Is nature a threat to humans – or are humans a threat to humans?

Timely Insight #2

Is nature a threat to humans, or are humans a threat to humans?

Perfect conditions for exotic infectious diseases to emerge and spread make it seem like we’re set up to fail. The emerging discipline of planetary health really comes in handy – a field that help us understand the connection between the wellbeing of humans, other living beings, and entire ecosystems.

Today, we’re exploring how resource demand, urbanisation, and land use expansion makes nature change in ways that increase risk of contagious diseases. John Vidal of The Guardian takes us on a tour of some of the dynamics at play, including why banning the wet markets isn’t necessarily a viable (or even possible) solution.

Here’s a daily perspective on the broad strokes of the corona crisis.

“There’s misapprehension among scientists and the public that natural ecosystems are the source of threats to ourselves. It’s a mistake. Nature poses threats, it is true, but it’s human activities that do the real damage. The health risks in a natural environment can be made much worse when we interfere with it.”

Full article here.

Upon two perspectives on some causes of COVID-19, with the next Timely Insight we’ll explore some of the effects that the disease is having on society on multiple levels.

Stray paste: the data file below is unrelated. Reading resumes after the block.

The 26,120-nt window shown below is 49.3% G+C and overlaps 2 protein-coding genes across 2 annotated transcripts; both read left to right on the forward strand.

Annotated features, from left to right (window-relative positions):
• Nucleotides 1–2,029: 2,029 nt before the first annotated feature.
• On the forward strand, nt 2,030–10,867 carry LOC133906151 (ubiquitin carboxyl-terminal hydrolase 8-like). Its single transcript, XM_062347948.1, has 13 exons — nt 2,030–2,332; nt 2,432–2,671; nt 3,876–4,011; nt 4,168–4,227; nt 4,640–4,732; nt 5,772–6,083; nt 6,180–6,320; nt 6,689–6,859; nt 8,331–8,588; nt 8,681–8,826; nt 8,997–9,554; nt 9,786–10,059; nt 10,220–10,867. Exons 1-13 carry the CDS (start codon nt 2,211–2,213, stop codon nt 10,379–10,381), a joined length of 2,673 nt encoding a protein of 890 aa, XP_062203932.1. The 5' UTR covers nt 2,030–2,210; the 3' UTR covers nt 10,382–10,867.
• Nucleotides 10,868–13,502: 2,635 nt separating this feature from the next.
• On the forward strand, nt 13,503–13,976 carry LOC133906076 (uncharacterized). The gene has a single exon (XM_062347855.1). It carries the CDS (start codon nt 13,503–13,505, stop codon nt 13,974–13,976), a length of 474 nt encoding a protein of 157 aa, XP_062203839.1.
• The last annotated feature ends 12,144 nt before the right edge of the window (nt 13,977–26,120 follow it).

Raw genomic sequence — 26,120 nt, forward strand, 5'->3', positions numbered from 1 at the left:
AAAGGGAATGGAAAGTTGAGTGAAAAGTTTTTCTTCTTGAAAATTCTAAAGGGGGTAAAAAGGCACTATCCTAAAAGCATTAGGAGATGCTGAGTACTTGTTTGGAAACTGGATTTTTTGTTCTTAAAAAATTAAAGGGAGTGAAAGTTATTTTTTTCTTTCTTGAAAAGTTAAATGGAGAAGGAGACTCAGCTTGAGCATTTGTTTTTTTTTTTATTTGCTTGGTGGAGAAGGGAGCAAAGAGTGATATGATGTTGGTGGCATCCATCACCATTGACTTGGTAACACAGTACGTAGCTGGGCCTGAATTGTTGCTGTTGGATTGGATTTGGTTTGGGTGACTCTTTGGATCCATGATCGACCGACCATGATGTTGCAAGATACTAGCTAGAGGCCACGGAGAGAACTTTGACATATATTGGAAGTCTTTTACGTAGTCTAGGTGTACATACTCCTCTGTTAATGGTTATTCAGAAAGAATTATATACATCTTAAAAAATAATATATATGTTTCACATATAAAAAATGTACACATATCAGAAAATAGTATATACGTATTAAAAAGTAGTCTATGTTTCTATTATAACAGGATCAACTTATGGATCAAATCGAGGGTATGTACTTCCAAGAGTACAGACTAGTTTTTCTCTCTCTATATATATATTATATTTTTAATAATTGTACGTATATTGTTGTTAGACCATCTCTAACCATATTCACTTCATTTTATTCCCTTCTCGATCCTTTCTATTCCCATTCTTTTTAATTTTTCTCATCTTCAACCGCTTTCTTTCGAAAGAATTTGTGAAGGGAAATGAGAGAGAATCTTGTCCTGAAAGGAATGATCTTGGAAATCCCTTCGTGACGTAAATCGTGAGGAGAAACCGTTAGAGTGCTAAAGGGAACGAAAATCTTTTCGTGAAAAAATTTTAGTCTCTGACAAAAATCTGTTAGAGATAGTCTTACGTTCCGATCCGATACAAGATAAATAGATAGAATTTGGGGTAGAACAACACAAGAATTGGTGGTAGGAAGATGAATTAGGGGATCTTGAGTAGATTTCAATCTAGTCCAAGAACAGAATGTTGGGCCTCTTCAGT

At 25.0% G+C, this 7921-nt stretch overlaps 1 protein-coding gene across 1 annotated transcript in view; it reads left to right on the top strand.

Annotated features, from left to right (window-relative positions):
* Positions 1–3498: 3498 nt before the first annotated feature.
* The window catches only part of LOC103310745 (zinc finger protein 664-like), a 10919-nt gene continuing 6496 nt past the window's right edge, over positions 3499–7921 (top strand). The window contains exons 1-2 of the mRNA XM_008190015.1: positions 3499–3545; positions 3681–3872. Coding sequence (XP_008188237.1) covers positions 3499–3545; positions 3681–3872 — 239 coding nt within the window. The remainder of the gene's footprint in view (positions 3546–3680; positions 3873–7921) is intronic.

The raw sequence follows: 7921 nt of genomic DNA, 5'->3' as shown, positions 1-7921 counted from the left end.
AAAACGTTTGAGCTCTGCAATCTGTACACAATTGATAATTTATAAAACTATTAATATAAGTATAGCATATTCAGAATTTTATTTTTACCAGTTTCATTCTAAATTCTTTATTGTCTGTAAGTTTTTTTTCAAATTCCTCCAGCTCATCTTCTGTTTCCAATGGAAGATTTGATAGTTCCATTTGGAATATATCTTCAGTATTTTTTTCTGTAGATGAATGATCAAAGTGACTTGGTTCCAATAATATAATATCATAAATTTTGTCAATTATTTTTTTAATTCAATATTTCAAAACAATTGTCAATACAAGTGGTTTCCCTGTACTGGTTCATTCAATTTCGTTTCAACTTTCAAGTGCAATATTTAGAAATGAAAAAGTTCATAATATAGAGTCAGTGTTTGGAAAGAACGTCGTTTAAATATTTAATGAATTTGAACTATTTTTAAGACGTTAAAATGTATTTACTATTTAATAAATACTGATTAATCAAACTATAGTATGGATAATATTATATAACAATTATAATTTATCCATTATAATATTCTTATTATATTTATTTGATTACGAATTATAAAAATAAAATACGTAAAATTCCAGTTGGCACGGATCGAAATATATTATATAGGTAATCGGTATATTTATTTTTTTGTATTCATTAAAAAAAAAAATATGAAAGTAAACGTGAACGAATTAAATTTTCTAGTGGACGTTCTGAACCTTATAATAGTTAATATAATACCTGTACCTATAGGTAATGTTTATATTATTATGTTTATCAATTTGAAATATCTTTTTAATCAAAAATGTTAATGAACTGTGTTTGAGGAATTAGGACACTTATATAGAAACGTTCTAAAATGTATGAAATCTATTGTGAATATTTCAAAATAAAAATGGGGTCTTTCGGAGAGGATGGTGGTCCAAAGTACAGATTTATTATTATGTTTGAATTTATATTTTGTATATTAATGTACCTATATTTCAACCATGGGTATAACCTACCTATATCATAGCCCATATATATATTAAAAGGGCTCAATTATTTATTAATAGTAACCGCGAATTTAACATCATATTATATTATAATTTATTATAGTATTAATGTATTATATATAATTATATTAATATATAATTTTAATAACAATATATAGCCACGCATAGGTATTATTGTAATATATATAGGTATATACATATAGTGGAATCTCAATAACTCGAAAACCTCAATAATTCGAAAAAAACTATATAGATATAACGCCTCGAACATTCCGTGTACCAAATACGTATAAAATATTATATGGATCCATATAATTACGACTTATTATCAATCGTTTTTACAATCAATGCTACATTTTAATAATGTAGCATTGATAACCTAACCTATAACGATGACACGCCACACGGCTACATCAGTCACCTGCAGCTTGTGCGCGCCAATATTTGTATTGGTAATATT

Thanks to Dea Juul Larsen for hinting today’s article with us. You can send a recommendation too, by following the link below.

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Timely Insights in an interconnected world

Timely Insights for Climate Action digs into current developments to illuminate an interconnected world.

A global pandemic with severe impacts on people’s lives in most places, says a lot about the times we live in. Join us from your self-quarantine in exploring timely insights from COVID-19 outbreak and beyond, and what it means for climate action.

We’re compiling existing articles to discuss and highlight how they help us understand the ways in which the world is connected. In these days of social distancing, we aim to support ourselves and readers in leveraging the learnings from what’s unfolding right now, to be better suited for catalyzing climate action.

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